Query II. WHEREAS there was a covenant solemnly made by the whole assembly of free planters of this plantation, the first day of extraordinary humiliation, which we had
after we came together, that as in matters that concern the gathering and ordering of a church, so likewise in all public officers which concern civil order, as choice of
magistrates and officers, making and repealing laws, dividing allotments of inheritance, and all things of like nature, we would all of us be ordered by those rules which
the scripture holds forth to US; this covenant was called a plantation covenant, to distinguish it from a church covenant. which could not at that time be made a church not
being then gathered, but was deferred till a church might be gathered, according to GOD. It was demanded whether all the free planters do hold themselves bound by
that covenant, in all businesses of that nature which are expressed in the covenant, to submit themselves to be ordered by the rules held forth in the scripture t

THIS also was assented unto by all, and no man gainsayed it; and they did testify the same by holding up their hands, both when it was first propounded, and confirmed
the same by holding up their hands when it was read unto them in public. John Clark being absent, when the covenant was made, doth now manifest his consent to it.
Also Richard Beach, Andrew Law, Goodman Banister, Arthur Halbridge, John Potter, Robert Hill, John Brocket, and John Johnson, these persons, being not admitted
planters when the covenant was made, do now express their consent to it.

Query III. THOSE who have desired to be received as free planters, and are settled in the plantation, with a purpose, resolution and desire, that they may be admitted into
church fellowship, according to CHRIST, as soon as GOD shall fit them "hereunto, were desired to express it by holding up hands. According all did express this to be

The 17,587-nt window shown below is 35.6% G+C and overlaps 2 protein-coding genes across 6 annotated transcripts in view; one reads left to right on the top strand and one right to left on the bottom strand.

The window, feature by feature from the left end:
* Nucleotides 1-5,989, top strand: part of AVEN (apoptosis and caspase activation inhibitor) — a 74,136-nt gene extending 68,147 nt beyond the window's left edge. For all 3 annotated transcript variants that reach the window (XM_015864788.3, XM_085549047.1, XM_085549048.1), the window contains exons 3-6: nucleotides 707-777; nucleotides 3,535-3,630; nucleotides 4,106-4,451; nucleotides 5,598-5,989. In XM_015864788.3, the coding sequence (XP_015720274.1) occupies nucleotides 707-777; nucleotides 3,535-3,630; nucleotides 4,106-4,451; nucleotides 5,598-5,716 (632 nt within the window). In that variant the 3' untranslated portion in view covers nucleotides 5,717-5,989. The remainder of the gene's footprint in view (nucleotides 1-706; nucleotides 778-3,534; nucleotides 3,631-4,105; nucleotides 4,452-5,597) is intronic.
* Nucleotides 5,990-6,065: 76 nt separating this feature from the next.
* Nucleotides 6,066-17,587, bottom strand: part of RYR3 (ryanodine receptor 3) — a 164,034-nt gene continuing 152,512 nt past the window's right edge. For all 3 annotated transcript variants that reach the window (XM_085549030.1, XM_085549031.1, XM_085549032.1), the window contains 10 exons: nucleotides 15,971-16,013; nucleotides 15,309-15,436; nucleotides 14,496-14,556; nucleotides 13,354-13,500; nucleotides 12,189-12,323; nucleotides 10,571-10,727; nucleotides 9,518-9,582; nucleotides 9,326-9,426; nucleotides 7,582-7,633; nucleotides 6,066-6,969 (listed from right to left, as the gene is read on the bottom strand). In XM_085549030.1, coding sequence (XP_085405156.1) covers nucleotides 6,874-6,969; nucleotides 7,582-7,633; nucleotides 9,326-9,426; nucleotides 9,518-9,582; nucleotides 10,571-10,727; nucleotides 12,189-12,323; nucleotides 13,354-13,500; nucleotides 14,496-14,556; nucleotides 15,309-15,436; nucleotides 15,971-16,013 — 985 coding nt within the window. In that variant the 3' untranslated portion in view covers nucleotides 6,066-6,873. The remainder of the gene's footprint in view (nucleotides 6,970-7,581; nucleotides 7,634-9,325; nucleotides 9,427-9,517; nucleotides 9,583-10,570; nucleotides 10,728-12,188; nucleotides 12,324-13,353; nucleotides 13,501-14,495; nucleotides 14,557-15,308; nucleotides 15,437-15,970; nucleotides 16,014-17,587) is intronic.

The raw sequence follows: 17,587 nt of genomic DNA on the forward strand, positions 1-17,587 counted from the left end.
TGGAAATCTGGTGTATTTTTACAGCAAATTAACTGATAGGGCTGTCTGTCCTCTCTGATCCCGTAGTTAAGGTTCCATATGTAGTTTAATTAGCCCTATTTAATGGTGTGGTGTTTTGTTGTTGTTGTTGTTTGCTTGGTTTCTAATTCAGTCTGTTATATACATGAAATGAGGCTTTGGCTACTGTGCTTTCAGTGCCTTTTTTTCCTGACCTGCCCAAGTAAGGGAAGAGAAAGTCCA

their desire and purpose by holding up their hands twice (viz.) at the proposal of it, and after when these written words were read unto them.

Query IV. All the free planters were called upon to express, whether they held themselves bound to establish such civil order as might best conduce to the securing of the
purity and peace of the ordinance to themselves and their posterity according to GOD In answer hereunto they expressed by holding up their hands twice as before, that
they held themselves bound to establish such civil order as might best conduce to the ends aforesaid.

THEN Mr. Davenport declared unto them, by the scripture, what kind of persons might best be trusted with matters of government; and by sundry arguments from
scripture proved that such men as were described in Exod. xviii. 2, Dent. 1. 13, with Dent. xvii. A, and 1 C!or. vi. 1, 6, 7, ought to be intrusted by them, seeing they were free
to cast themselves into that mould and form of commonwealth which appeared best for them in reference to the securing. the peace and peaceable improvement of all
CHRIST his ordinances in the church according to GOD, whereunto they have bound themselves, as hath been acknowledged.